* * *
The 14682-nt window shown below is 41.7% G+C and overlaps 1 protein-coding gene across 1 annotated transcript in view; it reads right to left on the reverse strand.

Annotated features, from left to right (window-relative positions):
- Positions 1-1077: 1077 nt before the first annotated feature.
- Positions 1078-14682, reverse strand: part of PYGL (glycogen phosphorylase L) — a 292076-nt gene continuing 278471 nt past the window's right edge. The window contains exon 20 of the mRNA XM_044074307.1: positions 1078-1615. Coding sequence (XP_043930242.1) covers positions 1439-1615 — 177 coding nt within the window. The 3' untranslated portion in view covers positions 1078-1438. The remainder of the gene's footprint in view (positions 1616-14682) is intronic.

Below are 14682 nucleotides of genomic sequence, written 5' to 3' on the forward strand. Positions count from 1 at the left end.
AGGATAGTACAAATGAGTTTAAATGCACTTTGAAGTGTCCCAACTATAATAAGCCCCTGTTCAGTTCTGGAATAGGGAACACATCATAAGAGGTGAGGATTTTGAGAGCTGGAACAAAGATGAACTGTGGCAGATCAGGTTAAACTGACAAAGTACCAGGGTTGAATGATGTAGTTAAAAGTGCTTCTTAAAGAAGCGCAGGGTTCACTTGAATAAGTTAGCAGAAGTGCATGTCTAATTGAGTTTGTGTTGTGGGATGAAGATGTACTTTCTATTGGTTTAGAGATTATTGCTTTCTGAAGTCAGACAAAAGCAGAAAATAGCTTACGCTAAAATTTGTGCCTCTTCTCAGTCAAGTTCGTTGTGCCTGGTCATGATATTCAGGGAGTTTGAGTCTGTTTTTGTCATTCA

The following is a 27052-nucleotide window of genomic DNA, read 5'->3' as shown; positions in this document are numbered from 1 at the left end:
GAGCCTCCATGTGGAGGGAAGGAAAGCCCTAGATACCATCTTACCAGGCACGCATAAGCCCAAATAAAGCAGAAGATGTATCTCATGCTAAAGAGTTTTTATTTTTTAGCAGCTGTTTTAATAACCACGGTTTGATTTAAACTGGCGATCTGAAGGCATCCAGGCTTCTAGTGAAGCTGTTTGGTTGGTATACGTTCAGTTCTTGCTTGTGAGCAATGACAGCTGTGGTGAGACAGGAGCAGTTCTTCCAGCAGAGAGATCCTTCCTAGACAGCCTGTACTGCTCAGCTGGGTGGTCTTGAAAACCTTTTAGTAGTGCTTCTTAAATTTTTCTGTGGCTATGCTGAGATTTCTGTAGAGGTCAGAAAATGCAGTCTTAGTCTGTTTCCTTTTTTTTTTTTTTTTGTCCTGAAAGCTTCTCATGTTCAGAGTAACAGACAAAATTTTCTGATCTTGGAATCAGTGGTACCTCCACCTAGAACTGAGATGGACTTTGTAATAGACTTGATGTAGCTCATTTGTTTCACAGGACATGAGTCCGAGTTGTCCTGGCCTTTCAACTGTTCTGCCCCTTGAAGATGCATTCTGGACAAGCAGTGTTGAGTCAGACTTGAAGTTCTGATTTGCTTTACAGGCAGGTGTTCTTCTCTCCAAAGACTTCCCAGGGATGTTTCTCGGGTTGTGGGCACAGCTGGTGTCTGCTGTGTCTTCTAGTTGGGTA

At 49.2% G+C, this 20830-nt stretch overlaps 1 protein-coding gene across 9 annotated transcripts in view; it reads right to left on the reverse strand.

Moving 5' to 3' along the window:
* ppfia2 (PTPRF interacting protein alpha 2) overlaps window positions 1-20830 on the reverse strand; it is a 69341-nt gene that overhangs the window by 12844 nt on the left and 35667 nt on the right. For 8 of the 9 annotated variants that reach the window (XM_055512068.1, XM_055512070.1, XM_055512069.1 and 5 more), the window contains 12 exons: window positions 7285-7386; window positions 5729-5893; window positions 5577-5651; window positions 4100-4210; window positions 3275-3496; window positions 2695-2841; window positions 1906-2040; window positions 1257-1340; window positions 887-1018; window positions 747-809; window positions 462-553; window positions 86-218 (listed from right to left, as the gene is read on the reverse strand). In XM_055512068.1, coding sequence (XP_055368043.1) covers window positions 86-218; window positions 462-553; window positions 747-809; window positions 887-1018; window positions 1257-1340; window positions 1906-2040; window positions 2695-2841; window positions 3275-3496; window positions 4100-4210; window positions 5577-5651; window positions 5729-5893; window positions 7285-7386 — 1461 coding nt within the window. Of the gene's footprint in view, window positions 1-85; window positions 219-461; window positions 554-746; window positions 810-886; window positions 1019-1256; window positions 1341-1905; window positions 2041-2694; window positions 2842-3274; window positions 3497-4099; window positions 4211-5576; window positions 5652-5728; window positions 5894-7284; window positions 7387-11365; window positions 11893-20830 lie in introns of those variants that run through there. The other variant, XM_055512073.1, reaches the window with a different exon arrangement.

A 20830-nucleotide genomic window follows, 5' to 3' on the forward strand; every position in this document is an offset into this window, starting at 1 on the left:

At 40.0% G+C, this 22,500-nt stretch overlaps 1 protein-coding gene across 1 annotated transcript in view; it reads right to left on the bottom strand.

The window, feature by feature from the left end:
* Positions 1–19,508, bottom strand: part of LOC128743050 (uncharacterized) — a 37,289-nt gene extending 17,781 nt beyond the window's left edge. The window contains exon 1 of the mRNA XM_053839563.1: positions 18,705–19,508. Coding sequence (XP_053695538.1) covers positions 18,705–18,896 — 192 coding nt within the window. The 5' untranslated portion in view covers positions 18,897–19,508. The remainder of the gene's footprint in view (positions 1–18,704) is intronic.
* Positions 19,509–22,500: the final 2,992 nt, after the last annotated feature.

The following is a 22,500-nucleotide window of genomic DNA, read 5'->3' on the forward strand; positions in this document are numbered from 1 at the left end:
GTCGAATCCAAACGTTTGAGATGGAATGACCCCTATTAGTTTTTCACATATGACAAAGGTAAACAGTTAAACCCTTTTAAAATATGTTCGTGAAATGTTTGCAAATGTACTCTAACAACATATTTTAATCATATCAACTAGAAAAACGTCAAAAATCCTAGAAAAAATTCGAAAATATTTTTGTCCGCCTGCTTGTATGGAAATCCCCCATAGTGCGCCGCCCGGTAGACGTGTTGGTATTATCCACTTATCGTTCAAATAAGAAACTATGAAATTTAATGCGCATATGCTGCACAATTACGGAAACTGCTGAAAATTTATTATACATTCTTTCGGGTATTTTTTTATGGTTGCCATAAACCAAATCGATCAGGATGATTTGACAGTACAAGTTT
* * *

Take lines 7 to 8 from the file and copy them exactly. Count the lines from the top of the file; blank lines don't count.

The following is a 27052-nucleotide window of genomic DNA, read 5'->3' as shown; positions in this document are numbered from 1 at the left end:
GAGCCTCCATGTGGAGGGAAGGAAAGCCCTAGATACCATCTTACCAGGCACGCATAAGCCCAAATAAAGCAGAAGATGTATCTCATGCTAAAGAGTTTTTATTTTTTAGCAGCTGTTTTAATAACCACGGTTTGATTTAAACTGGCGATCTGAAGGCATCCAGGCTTCTAGTGAAGCTGTTTGGTTGGTATACGTTCAGTTCTTGCTTGTGAGCAATGACAGCTGTGGTGAGACAGGAGCAGTTCTTCCAGCAGAGAGATCCTTCCTAGACAGCCTGTACTGCTCAGCTGGGTGGTCTTGAAAACCTTTTAGTAGTGCTTCTTAAATTTTTCTGTGGCTATGCTGAGATTTCTGTAGAGGTCAGAAAATGCAGTCTTAGTCTGTTTCCTTTTTTTTTTTTTTTTGTCCTGAAAGCTTCTCATGTTCAGAGTAACAGACAAAATTTTCTGATCTTGGAATCAGTGGTACCTCCACCTAGAACTGAGATGGACTTTGTAATAGACTTGATGTAGCTCATTTGTTTCACAGGACATGAGTCCGAGTTGTCCTGGCCTTTCAACTGTTCTGCCCCTTGAAGATGCATTCTGGACAAGCAGTGTTGAGTCAGACTTGAAGTTCTGATTTGCTTTACAGGCAGGTGTTCTTCTCTCCAAAGACTTCCCAGGGATGTTTCTCGGGTTGTGGGCACAGCTGGTGTCTGCTGTGTCTTCTAGTTGGGTA